Peru’s economic resilience in the face of political certainty has been impressive. It’s had five finance ministers and two presidents in the last year but despite that looks on track to grow 4.5% in 2018. International investors have become sanguine about the political changes because over the last few decades, they’ve seen that whoever comes to power in Peru is generally pro business. However, the dramatic upheavals do bear a cost. The country’s much-delayed infrastructure programme doesn’t benefit from the constant change of leadership, which postpones investment. Moreover, the constant changes at the top prevent the deep reform of Peruvian politics that are clearly needed given that the last four presidents are all facing corruption investigations.
When Vizcarra came to power in March this year as the emergency replacement for Pedro Pablo Kuczynski, who was forced to resign over a vote-buying scandal, most analysts had limited expectations. Despite serving as one of Peru’s two vice presidents, Vizcarra was a low-profile figure who was expected to steady the ship until the next presidential elections in 2021. However, he is using his limited tenure to reform Peru’s political system. Despite initial opposition from congress, where his party has a minority, he has managed to gain approval for his package of four constitutional changes to go to a public referendum in December.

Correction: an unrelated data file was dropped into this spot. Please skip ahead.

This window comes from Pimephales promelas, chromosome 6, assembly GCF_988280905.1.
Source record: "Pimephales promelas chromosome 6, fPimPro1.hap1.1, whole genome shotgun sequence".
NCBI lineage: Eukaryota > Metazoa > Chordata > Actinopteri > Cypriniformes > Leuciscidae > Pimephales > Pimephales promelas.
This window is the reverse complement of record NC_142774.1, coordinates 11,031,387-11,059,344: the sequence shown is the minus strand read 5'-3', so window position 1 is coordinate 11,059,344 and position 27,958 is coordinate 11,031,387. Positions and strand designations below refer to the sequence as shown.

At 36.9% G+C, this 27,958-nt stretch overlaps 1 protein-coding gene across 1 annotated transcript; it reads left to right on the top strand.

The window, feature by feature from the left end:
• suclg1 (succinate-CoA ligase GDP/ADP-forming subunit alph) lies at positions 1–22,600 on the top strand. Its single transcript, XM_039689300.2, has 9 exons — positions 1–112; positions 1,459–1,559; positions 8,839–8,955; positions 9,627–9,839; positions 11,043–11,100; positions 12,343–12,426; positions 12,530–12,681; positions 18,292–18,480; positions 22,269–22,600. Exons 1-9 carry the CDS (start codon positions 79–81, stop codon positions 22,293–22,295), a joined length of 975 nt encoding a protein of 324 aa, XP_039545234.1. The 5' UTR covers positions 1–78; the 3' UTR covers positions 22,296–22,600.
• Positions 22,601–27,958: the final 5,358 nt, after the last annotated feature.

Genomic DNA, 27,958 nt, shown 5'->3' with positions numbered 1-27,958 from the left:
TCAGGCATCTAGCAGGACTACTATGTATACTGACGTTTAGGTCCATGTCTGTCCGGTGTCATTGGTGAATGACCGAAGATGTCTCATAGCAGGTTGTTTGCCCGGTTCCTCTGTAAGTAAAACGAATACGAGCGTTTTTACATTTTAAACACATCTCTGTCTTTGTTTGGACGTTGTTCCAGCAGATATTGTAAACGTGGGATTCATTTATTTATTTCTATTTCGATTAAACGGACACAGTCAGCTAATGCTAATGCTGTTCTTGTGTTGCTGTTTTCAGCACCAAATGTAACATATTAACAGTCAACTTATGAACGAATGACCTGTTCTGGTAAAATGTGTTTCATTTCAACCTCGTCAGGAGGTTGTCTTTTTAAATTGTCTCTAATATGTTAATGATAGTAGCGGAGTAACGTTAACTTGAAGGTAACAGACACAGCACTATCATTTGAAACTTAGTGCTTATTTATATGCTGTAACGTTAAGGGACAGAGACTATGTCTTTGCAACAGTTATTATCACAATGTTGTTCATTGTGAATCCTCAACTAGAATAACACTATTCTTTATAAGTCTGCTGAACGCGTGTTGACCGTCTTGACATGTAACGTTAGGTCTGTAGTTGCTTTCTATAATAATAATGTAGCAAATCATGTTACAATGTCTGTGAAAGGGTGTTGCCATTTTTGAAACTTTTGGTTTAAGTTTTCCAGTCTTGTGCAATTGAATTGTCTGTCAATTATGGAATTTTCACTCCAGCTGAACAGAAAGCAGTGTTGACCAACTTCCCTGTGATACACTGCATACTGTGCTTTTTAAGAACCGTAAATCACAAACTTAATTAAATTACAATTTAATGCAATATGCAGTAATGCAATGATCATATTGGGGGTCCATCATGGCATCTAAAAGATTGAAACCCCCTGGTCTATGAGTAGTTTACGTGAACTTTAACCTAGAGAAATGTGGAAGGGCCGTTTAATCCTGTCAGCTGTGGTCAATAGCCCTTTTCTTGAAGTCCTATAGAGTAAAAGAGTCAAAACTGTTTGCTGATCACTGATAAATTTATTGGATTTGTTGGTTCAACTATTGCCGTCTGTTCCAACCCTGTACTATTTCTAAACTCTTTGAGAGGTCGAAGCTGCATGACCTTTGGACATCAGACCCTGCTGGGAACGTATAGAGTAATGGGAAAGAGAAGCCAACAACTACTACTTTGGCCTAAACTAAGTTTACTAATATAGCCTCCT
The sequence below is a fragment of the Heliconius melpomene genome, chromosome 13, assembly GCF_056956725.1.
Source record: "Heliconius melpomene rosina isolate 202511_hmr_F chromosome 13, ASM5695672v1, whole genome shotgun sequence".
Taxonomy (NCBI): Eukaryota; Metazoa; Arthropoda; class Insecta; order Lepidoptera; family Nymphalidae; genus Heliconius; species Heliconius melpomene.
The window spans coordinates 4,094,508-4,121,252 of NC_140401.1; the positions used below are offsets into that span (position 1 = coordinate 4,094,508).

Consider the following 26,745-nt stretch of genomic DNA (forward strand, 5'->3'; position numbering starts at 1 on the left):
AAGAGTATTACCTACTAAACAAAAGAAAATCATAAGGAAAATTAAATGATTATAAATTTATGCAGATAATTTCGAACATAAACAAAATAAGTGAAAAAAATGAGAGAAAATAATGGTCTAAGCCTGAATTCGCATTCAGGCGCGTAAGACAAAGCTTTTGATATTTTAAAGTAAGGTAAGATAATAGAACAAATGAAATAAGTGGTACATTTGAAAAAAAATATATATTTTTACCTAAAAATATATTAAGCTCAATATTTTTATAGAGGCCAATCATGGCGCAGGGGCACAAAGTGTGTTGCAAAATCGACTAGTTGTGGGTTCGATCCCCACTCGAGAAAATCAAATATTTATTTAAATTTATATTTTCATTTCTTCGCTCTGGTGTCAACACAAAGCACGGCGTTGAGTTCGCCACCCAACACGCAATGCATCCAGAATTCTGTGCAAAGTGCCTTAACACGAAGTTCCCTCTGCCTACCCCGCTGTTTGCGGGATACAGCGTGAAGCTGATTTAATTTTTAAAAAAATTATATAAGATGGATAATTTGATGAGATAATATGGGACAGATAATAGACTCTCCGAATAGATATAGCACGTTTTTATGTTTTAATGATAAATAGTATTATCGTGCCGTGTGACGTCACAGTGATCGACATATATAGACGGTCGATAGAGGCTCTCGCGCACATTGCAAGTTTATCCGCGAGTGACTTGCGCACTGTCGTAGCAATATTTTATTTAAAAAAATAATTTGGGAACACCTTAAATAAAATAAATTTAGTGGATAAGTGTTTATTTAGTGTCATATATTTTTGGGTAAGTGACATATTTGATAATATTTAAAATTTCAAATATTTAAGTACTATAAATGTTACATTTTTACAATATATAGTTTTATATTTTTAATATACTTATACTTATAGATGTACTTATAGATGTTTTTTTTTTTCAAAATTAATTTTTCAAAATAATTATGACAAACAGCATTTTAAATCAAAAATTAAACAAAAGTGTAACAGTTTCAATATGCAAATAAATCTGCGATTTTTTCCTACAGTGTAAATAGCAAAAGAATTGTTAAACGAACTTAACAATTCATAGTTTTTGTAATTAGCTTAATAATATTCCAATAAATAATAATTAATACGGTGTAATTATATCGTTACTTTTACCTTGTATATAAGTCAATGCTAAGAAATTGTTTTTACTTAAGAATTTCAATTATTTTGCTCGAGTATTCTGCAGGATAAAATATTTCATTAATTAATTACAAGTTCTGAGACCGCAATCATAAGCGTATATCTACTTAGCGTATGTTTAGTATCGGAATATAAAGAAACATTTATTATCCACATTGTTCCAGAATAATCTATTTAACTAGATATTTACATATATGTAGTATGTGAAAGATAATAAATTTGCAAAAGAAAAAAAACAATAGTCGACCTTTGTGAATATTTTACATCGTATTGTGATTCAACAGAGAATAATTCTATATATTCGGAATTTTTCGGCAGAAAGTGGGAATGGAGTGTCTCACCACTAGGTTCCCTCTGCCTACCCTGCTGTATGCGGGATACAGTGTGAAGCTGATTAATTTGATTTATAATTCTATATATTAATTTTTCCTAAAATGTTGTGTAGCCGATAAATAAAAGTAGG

“investors might yet see more big changes effected by the substitute president…”
The first proposal is to create a new board to select and supervise judges and prosecutors. It’s vital because the previous committee was compromised by corruption, which undermined the judicial foundations of Peru’s democracy. The other three measures go to the root of Peru’s political problems. One would create a senate, which was abolished by the autocratic Alberto Fujimori in the 1990s, the other gives constitutional protection to a law regulating corporate donations to political parties, which was the cause of the recent corruption scandal, and the final measure will prevent congressmen from standing for re-election.
More to come
Given the current, and deserved, public opprobrium for Peru’s political class it is likely that all four measures will pass. On their own they won’t create a perfect system of government but they should limit some of the most egregious areas of abuse. Moreover, Vizcarra’s success in facing off the main opposition party Fuerza Peru suggest that he won’t be a lame duck until 2021. With an approval rating of 45% that’s high by Peruvian standards, investors might yet see more big changes effected by the substitute president.